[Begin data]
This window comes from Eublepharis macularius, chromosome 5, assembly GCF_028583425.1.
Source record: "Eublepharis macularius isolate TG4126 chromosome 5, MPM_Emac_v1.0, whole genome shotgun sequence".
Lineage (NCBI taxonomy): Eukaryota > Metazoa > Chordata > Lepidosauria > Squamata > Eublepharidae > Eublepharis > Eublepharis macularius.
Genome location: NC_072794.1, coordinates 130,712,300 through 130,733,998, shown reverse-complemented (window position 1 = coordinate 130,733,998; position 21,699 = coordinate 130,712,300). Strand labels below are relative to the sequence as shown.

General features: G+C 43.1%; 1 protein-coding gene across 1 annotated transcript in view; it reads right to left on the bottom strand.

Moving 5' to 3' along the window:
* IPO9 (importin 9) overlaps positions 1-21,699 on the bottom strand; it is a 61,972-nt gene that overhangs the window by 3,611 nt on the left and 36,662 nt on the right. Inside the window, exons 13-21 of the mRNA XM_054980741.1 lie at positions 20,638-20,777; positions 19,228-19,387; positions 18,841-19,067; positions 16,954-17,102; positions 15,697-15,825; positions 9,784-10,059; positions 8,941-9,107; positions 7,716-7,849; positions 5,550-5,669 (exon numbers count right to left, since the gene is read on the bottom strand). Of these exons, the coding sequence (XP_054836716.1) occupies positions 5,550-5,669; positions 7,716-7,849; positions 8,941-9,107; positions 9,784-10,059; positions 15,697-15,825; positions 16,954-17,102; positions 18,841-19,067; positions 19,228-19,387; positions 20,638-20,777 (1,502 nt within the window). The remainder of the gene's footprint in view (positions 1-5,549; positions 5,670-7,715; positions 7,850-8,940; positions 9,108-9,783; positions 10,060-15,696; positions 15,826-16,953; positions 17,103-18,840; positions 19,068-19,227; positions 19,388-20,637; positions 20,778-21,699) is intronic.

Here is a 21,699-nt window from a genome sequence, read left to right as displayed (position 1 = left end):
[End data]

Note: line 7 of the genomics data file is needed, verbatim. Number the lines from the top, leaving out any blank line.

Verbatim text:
* IPO9 (importin 9) overlaps positions 1-21,699 on the bottom strand; it is a 61,972-nt gene that overhangs the window by 3,611 nt on the left and 36,662 nt on the right. Inside the window, exons 13-21 of the mRNA XM_054980741.1 lie at positions 20,638-20,777; positions 19,228-19,387; positions 18,841-19,067; positions 16,954-17,102; positions 15,697-15,825; positions 9,784-10,059; positions 8,941-9,107; positions 7,716-7,849; positions 5,550-5,669 (exon numbers count right to left, since the gene is read on the bottom strand). Of these exons, the coding sequence (XP_054836716.1) occupies positions 5,550-5,669; positions 7,716-7,849; positions 8,941-9,107; positions 9,784-10,059; positions 15,697-15,825; positions 16,954-17,102; positions 18,841-19,067; positions 19,228-19,387; positions 20,638-20,777 (1,502 nt within the window). The remainder of the gene's footprint in view (positions 1-5,549; positions 5,670-7,715; positions 7,850-8,940; positions 9,108-9,783; positions 10,060-15,696; positions 15,826-16,953; positions 17,103-18,840; positions 19,068-19,227; positions 19,388-20,637; positions 20,778-21,699) is intronic.